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Geology Van Operational Safety & Training

The faculty in the geology department have been using 15 passenger vans for many years to take students into the field and are experienced driving the large, "top heavy" vans. In many cases, Geology's vans are driven on gravel roads and fire roads in the mountains. Experienced are road conditions most university faculty would never encounter. The Geology Transportation coordinator does not encourage faculty to travel with more than ten students in a van, for safety reasons as well as comfort sake. 15 students with field gear can make for a cramped, uncomfortable trip.

Often a paid student assistant will drive the second van for the trip. In rare instances, other students are permitted to drive the Geology vans. Anyone who has ever driven a large van is aware of the top heavy nature and decreased maneuverability and additional problems such as right hand turns.

Ms. Cindy Kearns is currently the supervisor to the geology student assistants. She does not allow the paid assistants to drive the vehicles without knowing they can do so adequately and safely. The students and faculty both know that students are not allowed to drive the vehicles without the approval of Ms. Kearns. For students with experience, she trusts them. She asks what type of vehicles they have driven (it must be, at minimum, a small passenger van but NOT a minivan.). Ms. Kearns feels that experience driving any large van or service truck (not pick-up truck) provides the skills needed to drive a 15-passenger van. She takes special effort to remind them of the nature of vans and that vans cannot be driven like cars.

For a student who has never driven a large vehicle, Ms. Kearns personally takes him or her on a road test. This allows Ms. Kearns to judge their handling skills and provides them with the opportunity to learn the feel of a large van. First she makes the person aware that the van is NOT a car, encouraging the new operator to drive slowly and cautiously. The expectation is that for the student to be able to drive the van out of the parking space and lot (it is very difficult to get a large van out of the cramped motor pool lot!). The student is asked to negotiate several roads, intersections, railroad tracks, and turns in town. They are asked to proceed to the Food Lion parking lot on US33 west where they are asked to park it. This requires the student to make a decision as well as maneuver the van. They then proceed out of town on US33 west to a 55mph speed limit and onto a smaller, windy road. On this small road the student is informed and instructed, "we're done, go ahead and turn around and return to campus." The student must again make a decision on where and how to turn around and negotiate the turn. This is the type of driving a student can expect to experience when driving a field trip. On the way back to campus the student is often more relaxed and sometimes "forgets" about the van. The rear wheel will often go up over the curb on the last right hand turn. The embarrassment of it provides a reminder to always be aware.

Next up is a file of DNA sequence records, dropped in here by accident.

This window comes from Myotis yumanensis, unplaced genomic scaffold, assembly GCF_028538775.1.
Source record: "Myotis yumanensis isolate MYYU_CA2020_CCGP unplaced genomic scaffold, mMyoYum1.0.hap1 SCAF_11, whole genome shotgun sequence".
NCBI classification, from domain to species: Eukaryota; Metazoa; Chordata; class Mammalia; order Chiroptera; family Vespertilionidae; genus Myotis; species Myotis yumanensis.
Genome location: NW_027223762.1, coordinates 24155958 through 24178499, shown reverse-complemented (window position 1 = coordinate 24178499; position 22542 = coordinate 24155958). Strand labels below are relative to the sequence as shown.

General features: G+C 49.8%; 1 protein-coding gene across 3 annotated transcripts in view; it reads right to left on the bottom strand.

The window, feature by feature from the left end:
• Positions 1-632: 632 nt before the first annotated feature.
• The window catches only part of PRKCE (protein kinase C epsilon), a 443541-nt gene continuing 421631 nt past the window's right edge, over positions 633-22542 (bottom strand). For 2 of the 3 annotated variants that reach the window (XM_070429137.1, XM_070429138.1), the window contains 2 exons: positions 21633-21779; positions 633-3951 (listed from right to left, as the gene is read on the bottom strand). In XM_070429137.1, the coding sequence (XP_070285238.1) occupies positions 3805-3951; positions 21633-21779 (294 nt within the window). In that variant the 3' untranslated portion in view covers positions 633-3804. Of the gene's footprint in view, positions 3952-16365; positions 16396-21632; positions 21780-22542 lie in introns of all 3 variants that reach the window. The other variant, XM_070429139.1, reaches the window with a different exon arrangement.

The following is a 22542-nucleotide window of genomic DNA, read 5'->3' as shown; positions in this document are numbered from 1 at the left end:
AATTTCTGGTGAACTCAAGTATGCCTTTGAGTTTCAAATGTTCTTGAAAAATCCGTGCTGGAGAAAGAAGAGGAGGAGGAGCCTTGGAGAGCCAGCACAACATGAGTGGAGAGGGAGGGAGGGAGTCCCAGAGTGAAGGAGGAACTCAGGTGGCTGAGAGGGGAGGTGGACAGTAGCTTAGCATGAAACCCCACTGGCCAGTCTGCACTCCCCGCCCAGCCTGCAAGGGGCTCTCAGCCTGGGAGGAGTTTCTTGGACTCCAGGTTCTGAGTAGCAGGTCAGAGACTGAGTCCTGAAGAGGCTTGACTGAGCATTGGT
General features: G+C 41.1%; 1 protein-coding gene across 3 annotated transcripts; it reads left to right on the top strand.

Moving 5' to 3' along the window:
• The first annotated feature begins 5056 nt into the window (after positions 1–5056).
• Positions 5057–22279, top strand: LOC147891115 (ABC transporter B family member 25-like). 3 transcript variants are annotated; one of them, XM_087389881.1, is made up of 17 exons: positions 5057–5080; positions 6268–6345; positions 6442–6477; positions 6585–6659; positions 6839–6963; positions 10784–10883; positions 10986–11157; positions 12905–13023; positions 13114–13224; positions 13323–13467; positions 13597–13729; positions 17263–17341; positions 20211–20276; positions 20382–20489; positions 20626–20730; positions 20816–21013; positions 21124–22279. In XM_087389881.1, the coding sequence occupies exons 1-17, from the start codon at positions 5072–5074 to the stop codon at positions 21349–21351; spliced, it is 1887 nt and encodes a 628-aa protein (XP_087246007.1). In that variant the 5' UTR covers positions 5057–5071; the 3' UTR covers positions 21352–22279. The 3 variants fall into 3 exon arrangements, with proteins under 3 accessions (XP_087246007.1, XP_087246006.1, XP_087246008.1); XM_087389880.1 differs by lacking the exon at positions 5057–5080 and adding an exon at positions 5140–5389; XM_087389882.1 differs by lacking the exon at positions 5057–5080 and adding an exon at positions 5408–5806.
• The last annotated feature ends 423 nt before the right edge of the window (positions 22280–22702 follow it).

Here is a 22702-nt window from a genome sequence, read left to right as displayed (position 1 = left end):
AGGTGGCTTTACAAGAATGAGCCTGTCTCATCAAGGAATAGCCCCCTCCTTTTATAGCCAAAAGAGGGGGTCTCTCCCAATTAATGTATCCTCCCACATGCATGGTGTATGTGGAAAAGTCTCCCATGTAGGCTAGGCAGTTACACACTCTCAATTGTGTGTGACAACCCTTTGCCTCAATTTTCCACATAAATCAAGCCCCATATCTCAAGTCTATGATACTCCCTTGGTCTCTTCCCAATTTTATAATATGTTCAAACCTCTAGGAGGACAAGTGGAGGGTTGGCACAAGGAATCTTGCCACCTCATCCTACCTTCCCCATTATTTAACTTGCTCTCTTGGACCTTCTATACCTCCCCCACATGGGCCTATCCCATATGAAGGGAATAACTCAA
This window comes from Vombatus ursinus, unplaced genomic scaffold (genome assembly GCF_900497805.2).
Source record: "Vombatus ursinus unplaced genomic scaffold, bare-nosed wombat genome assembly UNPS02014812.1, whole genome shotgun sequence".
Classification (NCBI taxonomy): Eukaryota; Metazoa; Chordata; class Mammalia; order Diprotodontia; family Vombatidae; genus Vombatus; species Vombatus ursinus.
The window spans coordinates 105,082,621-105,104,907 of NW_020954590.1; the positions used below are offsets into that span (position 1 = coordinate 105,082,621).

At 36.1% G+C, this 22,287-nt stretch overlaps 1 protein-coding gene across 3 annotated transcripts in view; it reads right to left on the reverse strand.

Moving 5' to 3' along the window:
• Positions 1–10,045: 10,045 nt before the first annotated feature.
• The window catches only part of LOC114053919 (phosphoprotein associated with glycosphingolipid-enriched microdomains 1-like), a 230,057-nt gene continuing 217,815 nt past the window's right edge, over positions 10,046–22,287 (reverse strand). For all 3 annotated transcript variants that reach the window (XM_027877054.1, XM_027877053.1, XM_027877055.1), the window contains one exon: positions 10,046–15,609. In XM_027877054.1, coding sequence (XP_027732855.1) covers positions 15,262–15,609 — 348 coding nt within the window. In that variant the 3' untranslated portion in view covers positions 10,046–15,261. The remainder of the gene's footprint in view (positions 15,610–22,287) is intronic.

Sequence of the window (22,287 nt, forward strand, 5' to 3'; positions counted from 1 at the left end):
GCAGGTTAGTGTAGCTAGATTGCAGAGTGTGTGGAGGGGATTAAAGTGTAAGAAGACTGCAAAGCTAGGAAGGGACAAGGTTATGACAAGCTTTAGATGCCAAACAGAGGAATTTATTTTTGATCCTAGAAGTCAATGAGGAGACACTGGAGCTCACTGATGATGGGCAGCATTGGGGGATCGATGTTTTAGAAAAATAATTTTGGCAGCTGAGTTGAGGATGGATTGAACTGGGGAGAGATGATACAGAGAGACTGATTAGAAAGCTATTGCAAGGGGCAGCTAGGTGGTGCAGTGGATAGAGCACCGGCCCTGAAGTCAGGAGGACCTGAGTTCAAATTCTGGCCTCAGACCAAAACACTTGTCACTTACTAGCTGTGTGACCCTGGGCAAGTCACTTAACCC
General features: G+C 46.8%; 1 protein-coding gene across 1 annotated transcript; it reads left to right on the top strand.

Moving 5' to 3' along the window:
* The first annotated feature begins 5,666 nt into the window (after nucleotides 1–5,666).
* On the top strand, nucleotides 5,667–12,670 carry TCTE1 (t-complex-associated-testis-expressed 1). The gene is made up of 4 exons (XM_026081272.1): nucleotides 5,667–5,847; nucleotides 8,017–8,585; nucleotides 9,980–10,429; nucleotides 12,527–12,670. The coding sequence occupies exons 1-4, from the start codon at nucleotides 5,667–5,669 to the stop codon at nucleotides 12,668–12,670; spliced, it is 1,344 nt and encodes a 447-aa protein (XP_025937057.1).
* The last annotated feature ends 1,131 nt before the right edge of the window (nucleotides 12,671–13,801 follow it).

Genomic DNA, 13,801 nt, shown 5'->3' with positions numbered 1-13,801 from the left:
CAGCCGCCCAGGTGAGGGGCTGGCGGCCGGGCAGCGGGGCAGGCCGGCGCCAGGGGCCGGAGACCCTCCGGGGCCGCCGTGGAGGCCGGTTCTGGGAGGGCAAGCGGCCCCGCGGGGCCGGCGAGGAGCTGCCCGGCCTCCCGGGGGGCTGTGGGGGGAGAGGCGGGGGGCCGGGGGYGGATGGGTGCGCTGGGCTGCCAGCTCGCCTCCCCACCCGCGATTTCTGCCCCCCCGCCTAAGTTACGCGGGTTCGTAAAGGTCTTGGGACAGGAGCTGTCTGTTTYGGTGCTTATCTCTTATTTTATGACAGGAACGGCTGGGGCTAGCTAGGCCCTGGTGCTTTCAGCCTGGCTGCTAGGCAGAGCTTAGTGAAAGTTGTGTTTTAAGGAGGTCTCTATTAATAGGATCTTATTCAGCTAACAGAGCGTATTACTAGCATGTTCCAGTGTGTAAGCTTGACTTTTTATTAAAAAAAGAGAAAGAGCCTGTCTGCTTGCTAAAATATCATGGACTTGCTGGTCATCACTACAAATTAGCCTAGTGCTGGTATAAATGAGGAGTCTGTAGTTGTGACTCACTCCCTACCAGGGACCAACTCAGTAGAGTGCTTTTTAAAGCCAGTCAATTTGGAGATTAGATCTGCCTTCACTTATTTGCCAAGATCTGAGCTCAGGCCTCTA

Provided by Cynthia A. Kearns
Spring 2001
kearnsca@jmu.edu
Lab Specialist
Geology & Environmental Science
James Madison University

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